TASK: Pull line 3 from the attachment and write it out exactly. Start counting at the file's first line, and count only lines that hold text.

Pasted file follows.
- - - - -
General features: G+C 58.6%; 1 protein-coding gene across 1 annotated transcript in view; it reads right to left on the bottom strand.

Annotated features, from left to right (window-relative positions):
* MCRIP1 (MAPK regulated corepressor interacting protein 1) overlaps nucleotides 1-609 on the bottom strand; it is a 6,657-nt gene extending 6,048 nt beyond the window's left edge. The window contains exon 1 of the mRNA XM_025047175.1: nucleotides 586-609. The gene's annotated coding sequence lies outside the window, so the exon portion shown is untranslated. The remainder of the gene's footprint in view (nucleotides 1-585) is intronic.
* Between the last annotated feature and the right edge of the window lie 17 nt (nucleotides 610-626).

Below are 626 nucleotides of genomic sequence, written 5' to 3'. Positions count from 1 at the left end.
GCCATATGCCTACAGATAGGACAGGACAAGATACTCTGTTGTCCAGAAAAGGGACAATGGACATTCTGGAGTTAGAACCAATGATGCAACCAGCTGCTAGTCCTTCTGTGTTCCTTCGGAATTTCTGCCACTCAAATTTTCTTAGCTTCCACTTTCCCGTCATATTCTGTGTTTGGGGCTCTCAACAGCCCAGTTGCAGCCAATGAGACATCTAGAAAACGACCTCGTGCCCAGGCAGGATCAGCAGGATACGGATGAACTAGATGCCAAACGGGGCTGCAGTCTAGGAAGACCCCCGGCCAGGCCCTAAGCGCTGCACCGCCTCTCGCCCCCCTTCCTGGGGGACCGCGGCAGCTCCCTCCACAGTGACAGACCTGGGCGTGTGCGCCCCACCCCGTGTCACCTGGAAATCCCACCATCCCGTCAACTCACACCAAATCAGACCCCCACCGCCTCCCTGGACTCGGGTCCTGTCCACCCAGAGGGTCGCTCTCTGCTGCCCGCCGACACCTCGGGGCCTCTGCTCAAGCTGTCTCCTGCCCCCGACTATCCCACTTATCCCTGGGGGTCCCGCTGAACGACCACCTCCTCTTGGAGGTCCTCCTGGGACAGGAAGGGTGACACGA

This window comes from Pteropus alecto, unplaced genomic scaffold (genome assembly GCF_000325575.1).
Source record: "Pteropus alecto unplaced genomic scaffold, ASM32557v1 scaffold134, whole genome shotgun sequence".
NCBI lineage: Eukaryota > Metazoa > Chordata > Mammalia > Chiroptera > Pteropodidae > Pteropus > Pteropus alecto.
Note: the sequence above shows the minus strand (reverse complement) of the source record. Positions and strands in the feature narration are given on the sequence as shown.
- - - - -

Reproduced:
* MCRIP1 (MAPK regulated corepressor interacting protein 1) overlaps nucleotides 1-609 on the bottom strand; it is a 6,657-nt gene extending 6,048 nt beyond the window's left edge. The window contains exon 1 of the mRNA XM_025047175.1: nucleotides 586-609. The gene's annotated coding sequence lies outside the window, so the exon portion shown is untranslated. The remainder of the gene's footprint in view (nucleotides 1-585) is intronic.